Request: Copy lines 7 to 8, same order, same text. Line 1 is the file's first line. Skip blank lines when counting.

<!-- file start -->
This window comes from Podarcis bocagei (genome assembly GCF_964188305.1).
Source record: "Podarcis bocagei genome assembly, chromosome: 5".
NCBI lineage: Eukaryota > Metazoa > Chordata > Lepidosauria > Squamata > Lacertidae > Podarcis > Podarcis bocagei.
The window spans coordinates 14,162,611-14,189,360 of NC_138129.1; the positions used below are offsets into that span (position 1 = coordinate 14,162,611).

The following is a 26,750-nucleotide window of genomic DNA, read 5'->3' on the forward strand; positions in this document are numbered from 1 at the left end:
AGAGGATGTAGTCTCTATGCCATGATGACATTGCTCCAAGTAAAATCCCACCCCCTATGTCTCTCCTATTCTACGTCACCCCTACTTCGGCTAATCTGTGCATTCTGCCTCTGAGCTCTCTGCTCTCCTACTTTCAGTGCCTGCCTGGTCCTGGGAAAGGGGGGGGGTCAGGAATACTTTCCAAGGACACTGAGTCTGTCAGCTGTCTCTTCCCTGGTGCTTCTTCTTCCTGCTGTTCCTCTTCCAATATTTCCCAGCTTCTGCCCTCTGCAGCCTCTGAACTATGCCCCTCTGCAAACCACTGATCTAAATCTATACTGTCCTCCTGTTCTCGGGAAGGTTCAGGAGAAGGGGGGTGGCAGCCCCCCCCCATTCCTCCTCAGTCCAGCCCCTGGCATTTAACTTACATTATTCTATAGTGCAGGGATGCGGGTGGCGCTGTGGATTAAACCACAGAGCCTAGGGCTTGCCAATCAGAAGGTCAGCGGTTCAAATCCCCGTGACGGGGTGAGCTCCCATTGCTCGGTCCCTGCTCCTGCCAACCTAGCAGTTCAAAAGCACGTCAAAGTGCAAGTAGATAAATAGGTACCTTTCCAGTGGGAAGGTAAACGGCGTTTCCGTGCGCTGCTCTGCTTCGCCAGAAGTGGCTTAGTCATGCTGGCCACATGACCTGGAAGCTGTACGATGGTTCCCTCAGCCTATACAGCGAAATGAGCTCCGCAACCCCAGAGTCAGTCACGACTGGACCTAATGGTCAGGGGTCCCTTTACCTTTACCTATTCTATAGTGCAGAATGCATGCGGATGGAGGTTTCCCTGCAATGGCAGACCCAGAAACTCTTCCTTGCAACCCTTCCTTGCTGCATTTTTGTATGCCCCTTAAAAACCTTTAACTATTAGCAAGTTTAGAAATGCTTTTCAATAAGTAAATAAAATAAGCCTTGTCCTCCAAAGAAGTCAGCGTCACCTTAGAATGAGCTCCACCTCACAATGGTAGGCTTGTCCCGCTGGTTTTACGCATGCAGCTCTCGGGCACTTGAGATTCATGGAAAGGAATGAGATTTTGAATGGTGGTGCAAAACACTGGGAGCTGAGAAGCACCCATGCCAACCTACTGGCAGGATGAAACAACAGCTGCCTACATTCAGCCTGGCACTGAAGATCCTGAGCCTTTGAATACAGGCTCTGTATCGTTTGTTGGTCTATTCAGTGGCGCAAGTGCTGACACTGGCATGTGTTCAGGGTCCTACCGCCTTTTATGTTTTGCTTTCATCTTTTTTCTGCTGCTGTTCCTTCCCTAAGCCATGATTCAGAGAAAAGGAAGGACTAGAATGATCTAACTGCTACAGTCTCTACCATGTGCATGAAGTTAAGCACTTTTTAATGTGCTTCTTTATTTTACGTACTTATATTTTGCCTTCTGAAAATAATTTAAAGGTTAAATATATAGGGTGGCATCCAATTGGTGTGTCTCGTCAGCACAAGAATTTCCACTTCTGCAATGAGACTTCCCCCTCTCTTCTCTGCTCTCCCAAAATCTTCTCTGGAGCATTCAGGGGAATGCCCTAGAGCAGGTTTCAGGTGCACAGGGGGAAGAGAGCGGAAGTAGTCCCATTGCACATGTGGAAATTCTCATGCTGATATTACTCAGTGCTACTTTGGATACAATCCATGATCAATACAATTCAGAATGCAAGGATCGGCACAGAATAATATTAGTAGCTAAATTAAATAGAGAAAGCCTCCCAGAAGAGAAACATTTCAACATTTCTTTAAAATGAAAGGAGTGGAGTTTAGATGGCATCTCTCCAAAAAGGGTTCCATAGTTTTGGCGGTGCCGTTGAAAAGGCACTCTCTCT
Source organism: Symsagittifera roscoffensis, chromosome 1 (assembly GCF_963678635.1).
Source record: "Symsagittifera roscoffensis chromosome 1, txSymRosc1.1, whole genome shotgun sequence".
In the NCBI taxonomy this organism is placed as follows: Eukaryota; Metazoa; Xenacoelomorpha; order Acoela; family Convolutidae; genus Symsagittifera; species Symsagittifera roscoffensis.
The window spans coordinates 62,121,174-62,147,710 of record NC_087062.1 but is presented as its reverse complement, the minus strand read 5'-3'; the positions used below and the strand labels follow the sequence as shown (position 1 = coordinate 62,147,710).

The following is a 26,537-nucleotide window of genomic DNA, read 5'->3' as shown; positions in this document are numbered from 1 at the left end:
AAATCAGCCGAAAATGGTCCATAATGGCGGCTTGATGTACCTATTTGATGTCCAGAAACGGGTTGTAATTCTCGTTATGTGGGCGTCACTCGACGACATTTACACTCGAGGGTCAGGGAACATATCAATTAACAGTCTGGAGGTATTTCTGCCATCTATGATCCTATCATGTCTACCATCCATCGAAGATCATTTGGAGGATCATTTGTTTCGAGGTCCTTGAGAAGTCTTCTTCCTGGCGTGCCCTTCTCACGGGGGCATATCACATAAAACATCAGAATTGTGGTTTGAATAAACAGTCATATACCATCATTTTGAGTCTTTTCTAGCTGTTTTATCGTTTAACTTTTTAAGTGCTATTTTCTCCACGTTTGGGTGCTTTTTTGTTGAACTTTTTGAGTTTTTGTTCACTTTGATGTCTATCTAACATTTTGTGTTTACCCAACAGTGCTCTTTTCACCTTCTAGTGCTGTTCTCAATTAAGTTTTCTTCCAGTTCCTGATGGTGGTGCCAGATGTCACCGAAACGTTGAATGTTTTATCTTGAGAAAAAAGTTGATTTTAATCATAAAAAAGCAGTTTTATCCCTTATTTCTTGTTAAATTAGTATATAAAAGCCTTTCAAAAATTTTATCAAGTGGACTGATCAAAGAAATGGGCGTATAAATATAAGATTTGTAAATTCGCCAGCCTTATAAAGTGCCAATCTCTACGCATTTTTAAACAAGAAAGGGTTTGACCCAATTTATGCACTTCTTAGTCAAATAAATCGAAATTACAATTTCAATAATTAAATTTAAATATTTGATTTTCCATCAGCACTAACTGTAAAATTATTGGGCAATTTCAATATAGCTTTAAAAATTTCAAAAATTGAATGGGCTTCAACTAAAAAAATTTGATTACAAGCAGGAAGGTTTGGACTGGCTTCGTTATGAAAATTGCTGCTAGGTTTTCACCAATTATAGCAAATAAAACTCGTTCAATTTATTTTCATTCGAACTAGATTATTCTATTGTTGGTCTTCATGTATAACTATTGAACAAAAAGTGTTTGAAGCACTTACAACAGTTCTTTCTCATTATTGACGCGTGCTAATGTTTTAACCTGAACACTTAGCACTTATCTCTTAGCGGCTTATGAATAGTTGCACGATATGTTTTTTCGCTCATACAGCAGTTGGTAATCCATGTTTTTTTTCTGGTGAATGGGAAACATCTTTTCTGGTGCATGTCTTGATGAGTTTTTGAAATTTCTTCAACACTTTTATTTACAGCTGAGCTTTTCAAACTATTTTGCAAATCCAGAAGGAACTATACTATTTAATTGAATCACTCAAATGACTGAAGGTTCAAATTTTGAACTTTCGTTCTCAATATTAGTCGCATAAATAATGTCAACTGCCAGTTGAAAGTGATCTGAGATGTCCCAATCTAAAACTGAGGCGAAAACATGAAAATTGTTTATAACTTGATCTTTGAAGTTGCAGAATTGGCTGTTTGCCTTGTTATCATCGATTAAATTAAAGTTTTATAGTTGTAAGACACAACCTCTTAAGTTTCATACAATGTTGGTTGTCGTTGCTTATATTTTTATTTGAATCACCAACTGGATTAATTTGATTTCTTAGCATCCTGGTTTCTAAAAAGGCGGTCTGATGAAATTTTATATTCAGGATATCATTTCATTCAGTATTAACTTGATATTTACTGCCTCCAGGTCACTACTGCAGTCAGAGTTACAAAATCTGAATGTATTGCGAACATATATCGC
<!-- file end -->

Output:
Source organism: Symsagittifera roscoffensis, chromosome 1 (assembly GCF_963678635.1).
Source record: "Symsagittifera roscoffensis chromosome 1, txSymRosc1.1, whole genome shotgun sequence".